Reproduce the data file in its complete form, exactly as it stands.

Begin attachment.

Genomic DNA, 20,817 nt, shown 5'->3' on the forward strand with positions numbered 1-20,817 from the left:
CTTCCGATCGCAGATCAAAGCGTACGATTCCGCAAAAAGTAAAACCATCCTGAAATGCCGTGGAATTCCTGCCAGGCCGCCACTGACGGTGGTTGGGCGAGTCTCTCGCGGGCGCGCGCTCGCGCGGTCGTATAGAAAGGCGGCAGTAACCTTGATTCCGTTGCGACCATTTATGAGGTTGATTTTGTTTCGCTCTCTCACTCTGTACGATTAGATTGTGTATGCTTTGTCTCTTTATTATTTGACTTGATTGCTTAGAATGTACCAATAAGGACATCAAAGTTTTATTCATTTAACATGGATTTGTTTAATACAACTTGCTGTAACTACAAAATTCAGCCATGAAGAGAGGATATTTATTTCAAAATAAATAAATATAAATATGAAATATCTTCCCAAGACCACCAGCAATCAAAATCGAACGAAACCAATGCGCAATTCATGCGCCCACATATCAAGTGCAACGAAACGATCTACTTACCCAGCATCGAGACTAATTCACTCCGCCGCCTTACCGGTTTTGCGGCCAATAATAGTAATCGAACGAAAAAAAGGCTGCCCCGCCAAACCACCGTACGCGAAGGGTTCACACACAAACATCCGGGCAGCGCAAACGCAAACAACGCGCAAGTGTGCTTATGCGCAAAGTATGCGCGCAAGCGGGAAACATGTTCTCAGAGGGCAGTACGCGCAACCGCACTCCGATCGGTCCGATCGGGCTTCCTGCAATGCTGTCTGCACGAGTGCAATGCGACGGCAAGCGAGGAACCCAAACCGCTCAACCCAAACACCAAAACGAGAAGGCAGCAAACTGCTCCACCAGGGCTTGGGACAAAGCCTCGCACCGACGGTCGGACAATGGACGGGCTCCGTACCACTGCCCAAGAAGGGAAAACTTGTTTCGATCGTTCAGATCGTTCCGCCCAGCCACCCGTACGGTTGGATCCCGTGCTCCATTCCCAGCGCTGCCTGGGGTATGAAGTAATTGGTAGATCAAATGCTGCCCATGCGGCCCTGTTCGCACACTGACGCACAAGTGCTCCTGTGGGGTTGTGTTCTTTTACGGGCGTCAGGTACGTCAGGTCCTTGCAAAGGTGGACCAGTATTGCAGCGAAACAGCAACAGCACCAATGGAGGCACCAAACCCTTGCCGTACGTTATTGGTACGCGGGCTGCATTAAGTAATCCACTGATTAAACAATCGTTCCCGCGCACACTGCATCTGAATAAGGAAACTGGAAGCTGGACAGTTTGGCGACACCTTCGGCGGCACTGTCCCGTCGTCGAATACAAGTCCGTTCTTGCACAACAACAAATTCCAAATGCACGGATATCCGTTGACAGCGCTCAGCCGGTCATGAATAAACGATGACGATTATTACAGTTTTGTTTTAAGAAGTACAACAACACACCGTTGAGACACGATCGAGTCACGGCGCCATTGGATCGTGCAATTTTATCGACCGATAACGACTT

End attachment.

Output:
Genomic DNA, 20,817 nt, shown 5'->3' on the forward strand with positions numbered 1-20,817 from the left:
CTTCCGATCGCAGATCAAAGCGTACGATTCCGCAAAAAGTAAAACCATCCTGAAATGCCGTGGAATTCCTGCCAGGCCGCCACTGACGGTGGTTGGGCGAGTCTCTCGCGGGCGCGCGCTCGCGCGGTCGTATAGAAAGGCGGCAGTAACCTTGATTCCGTTGCGACCATTTATGAGGTTGATTTTGTTTCGCTCTCTCACTCTGTACGATTAGATTGTGTATGCTTTGTCTCTTTATTATTTGACTTGATTGCTTAGAATGTACCAATAAGGACATCAAAGTTTTATTCATTTAACATGGATTTGTTTAATACAACTTGCTGTAACTACAAAATTCAGCCATGAAGAGAGGATATTTATTTCAAAATAAATAAATATAAATATGAAATATCTTCCCAAGACCACCAGCAATCAAAATCGAACGAAACCAATGCGCAATTCATGCGCCCACATATCAAGTGCAACGAAACGATCTACTTACCCAGCATCGAGACTAATTCACTCCGCCGCCTTACCGGTTTTGCGGCCAATAATAGTAATCGAACGAAAAAAAGGCTGCCCCGCCAAACCACCGTACGCGAAGGGTTCACACACAAACATCCGGGCAGCGCAAACGCAAACAACGCGCAAGTGTGCTTATGCGCAAAGTATGCGCGCAAGCGGGAAACATGTTCTCAGAGGGCAGTACGCGCAACCGCACTCCGATCGGTCCGATCGGGCTTCCTGCAATGCTGTCTGCACGAGTGCAATGCGACGGCAAGCGAGGAACCCAAACCGCTCAACCCAAACACCAAAACGAGAAGGCAGCAAACTGCTCCACCAGGGCTTGGGACAAAGCCTCGCACCGACGGTCGGACAATGGACGGGCTCCGTACCACTGCCCAAGAAGGGAAAACTTGTTTCGATCGTTCAGATCGTTCCGCCCAGCCACCCGTACGGTTGGATCCCGTGCTCCATTCCCAGCGCTGCCTGGGGTATGAAGTAATTGGTAGATCAAATGCTGCCCATGCGGCCCTGTTCGCACACTGACGCACAAGTGCTCCTGTGGGGTTGTGTTCTTTTACGGGCGTCAGGTACGTCAGGTCCTTGCAAAGGTGGACCAGTATTGCAGCGAAACAGCAACAGCACCAATGGAGGCACCAAACCCTTGCCGTACGTTATTGGTACGCGGGCTGCATTAAGTAATCCACTGATTAAACAATCGTTCCCGCGCACACTGCATCTGAATAAGGAAACTGGAAGCTGGACAGTTTGGCGACACCTTCGGCGGCACTGTCCCGTCGTCGAATACAAGTCCGTTCTTGCACAACAACAAATTCCAAATGCACGGATATCCGTTGACAGCGCTCAGCCGGTCATGAATAAACGATGACGATTATTACAGTTTTGTTTTAAGAAGTACAACAACACACCGTTGAGACACGATCGAGTCACGGCGCCATTGGATCGTGCAATTTTATCGACCGATAACGACTT